Local beers (Singha, Chang) aren’t bad and are cheap when purchased from supermarkets (40 baht for a quart of Chang Beer). Locally-distilled whisky brands like Johnny Walker cost 8-900 baht for a litre of Red Label. Step into a touristy bar and the prices shoot up; in fact, they’re not much cheaper than in Bangkok, where a G&T will cost about 150 baht and a pint of imported Guinness 300 baht! The trick is to find expat hangouts that have reasonable prices. Hang out in the local Thai bars and you can get drunk on Mekong (local) whisky for less than 200 baht!

Other living expenses in Pattaya

Phone: calls are very reasonable in Thailand, and the easiest option is a mobile phone. Get a proper contract for better rates, but a simple prepaid card costs 1-3 baht per call usually. Almost all condos come with phones installed, and the management like to profiteer out of supplying this service, but calls are still cheap.

Internet: is not particularly good value in Thailand due to oversubscribed broadband. ADSL is widely available in Pattaya, but the speeds fluctuate by day, week and month. Packages of 10MB sell for as little as 600 baht per month (unlimited), but you’re better off taking a premium package, because speeds are never even half of what is promised at popular times. Several companies offer 3G on trial service, available in Pattaya (about 1,000 baht a month for 5gig download). They also sell dongles (1,000 baht) which can render your laptop connected anywhere. Many restaurants and coffee shops also offer WiFi, often free, and power supply.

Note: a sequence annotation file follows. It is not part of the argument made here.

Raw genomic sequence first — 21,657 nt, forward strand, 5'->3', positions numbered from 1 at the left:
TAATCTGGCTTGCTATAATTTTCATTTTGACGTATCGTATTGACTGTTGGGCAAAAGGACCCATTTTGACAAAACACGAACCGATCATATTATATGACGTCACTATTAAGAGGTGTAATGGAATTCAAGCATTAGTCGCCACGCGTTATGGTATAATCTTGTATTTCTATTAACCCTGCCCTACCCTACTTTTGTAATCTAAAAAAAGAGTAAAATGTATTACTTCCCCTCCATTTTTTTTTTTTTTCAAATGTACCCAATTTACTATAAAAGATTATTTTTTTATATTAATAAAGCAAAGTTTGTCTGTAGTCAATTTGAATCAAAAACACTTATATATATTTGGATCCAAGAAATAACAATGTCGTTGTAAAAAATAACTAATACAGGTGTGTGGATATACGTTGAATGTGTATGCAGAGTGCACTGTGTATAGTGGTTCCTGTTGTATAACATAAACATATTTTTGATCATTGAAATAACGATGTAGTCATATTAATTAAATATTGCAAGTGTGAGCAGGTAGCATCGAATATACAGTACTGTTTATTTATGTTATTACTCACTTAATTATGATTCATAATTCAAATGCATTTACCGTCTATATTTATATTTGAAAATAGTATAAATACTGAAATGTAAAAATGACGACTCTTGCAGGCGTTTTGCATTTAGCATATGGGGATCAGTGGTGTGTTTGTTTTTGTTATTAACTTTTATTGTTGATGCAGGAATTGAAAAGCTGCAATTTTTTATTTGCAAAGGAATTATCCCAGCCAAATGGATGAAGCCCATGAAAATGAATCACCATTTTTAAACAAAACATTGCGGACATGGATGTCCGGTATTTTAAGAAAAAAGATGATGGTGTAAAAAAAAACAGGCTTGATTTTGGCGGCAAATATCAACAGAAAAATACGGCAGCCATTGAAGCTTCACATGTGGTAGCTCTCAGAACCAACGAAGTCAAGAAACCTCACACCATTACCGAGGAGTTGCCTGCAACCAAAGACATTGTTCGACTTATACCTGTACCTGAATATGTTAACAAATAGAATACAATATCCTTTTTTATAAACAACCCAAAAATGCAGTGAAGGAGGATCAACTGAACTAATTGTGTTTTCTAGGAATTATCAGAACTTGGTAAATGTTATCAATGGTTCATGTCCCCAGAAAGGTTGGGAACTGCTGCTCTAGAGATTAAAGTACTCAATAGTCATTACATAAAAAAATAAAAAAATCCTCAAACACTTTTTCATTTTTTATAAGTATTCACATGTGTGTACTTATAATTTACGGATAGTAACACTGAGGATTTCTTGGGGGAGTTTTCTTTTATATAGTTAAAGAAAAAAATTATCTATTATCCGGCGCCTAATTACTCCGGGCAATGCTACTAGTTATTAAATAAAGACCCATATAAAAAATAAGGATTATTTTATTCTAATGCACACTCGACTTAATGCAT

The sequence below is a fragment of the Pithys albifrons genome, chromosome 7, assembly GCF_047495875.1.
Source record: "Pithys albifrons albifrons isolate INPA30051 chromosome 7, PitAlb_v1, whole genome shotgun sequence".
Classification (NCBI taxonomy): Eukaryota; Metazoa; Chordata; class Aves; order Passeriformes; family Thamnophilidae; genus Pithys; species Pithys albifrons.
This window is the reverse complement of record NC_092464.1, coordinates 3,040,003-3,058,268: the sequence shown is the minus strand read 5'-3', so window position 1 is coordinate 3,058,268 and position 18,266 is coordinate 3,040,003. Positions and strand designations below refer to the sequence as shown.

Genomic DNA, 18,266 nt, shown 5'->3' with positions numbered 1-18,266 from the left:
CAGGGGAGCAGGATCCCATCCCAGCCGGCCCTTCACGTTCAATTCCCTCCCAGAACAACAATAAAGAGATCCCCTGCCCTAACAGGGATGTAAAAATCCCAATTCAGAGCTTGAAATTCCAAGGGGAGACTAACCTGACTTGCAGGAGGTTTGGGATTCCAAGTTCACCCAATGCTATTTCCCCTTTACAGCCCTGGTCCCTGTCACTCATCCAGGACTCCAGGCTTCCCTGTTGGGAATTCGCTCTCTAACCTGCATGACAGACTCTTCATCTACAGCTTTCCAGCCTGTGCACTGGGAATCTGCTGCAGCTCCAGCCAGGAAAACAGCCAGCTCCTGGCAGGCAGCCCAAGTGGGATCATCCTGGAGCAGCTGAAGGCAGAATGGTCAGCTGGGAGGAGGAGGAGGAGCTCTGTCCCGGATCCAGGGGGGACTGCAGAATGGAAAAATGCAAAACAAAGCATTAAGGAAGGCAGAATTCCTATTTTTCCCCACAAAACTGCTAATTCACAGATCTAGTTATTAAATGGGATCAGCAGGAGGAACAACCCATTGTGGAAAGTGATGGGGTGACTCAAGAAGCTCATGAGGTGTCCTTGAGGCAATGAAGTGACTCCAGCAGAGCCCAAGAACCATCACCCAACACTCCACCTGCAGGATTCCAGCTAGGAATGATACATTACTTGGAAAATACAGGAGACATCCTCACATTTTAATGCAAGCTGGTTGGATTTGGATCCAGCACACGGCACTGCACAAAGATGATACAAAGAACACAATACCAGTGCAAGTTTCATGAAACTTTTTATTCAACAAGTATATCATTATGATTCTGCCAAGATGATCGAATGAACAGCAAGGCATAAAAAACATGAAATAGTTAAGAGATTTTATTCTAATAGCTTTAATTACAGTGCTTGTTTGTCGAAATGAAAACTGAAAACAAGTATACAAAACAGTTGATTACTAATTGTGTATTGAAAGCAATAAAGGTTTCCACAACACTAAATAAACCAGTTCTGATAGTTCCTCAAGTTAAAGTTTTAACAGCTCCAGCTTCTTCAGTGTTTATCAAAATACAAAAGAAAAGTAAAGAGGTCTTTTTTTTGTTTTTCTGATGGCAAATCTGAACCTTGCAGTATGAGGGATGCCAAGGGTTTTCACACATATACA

Cable TV: there are a number of cable TV companies in Pattaya. The south and central parts are dominated by Sophon Cable TV (200-350 baht a month depending on whether you are in a condo or house); Banglamung Cable and TMN Cable operate largely in the east and northern parts of the city, while Jomtien Cable operates, as the name suggest, in Jomtien. They all offer a similar service and pricing structure to Sophon. All these cable networks have staples, such as BBC World, Bloomberg, Fox, and Australia Network, and many others in a line-up of 60-90 channels. UBC and True cost 1,200-1,500 baht a month and include BBC World, CNN, ESPN, Star sports, several football feeds, the History Channel, Discovery Channel, National Geographic Channel and at least four movie channels, among others. There are more comprehensive packages.

Transportation: taxis are cheap in Thailand, and baht buses (red pickups with seats) cruise the main routes of Pattaya for 10 baht for most journeys along the standard route bordered by Beach and Second Roads. In recent years, a dedicated, air-conditioned, metered taxi service has been established. Most of these can be found lined up in front of The Avenue shopping complex on Second Road in South Pattaya. Most of those living here buy a motorbike or car. Honda Waves rent for 200 baht a day and cost from about 40,000 baht new for a 125CC. Bigger bikes vary from 50,000 to 200,000 baht, depending on age. It is possible to own a car, though traffic can be a pain; that said, Pattaya’s traffic congestion rarely reaches the gridlock experienced almost every day in parts of Bangkok. Prices of new, locally-manufactured Japanese models, however, are very reasonable, although the second-hand market is pricey. For instance, a five-year old Honda City would be around 350,000 baht; from 550,000 new! Car insurance tends to be about 10,000-15,000 baht a year, with standard no-claim bonuses reducing the yearly imposts.

Girls: This is one aspect of Pattaya that can quickly burn a hole in your wallet, yet for many it’s part of their enjoyment. You’ll need to pay a ‘bar fine’–usually 300 baht in the majority of beer bars, 500-700 baht in go-go bars. The girls vary in their fees but the ‘industry standard’ in Pattaya is a minimum 500 baht for short-time (typically two hours) and 1,000 baht, or more, for all night–though is typically 1,000-1,500 baht respectively. By the time you’ve finished buying drinks, tipping them and so on, it can become a 3,000 baht a day habit! Relatively speaking Pattaya has some of the cheapest bar girls in Thailand for tourists and expats.